VM.NIC_PLUG A virtual NIC is plugged into a network.
VM.NIC_UNPLUG A virtual NIC is unplugged from a network.

Virtual Network Events

Event Description
NETWORK.CREATE A virtual network is created.
NETWORK.DELETE A virtual network is deleted.
NETWORK.UPDATE A virtual network is updated.

Event Notifications | AHV Administration Guide | AHV | 33


Creating a Webhook
Send the Nutanix cluster an HTTP POST request whose body contains the information essential to
creating a webhook (the events for which you want the listener to receive notifications, the listener URL,
and other information such as a name and description of the listener).

Note: Each POST request creates a separate webhook with a unique UUID, even if the data
in the body is identical. Each webhook generates a notification when an event occurs, and that
results in multiple notifications for the same event. If you want to update a webhook, do not
send another request with changes. Instead, update the webhook. See Updating a Webhook on
page 36.
To create a webhook, send the Nutanix cluster an API request of the following form:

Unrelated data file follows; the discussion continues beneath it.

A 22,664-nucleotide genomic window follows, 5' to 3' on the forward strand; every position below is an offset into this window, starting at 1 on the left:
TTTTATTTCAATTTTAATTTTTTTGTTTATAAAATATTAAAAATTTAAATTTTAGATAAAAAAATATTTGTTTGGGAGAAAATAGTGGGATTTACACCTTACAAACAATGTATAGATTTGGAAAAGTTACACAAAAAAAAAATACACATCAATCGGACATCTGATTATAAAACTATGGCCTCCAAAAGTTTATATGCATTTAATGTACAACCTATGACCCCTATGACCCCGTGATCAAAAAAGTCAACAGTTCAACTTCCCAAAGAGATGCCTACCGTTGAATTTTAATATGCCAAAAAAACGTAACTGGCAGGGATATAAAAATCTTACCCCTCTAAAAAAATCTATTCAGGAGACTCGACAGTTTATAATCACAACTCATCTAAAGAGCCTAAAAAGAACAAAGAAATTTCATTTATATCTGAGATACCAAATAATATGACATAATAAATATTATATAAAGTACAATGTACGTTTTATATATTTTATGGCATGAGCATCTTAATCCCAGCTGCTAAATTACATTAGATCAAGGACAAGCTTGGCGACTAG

POST https://cluster_IP_address:9440/api/nutanix/v3/webhooks
{
"metadata": {
"kind": "webhook"
},
"spec": {
"name": "string",
"resources": {
"post_url": "string",
"credentials": {
"username":"string",
"password":"string"
},
"events_filter_list": [
string
]
},
"description": "string"
},
"api_version": "string"
}

Replace cluster_IP_address with the IP address of the Nutanix cluster and specify appropriate values
for the following parameters:
name. Name for the webhook.
post_url. URL at which the webhook listener receives notifications.
username and password. User name and password to use for authentication.
events_filter_list. Comma-separated list of events for which notifications must be generated.
description. Description of the webhook.
api_version. Version of Nutanix REST API in use.

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The following sample API request creates a webhook that generates notifications when VMs are
powered on and powered off:
POST https://192.0.2.3:9440/api/nutanix/v3/webhooks
{
"metadata": {
"kind": "webhook"
},
"spec": {
"name": "vm_notifications_webhook",
"resources": {
"post_url": "http://192.0.2.10:8080/",
"credentials": {
"username":"admin",
"password":"nutanix/4u"
},
"events_filter_list": [
"VM.ON", "VM.OFF", "VM.UPDATE", "VM.CREATE", "NETWORK.CREATE"
]
},
"description": "Notifications for VM events."
},
"api_version": "3.0"
}

The Nutanix cluster responds to the API request with a 200 OK HTTP response that contains the UUID
of the webhook that is created. The following response is an example:
{
"status": {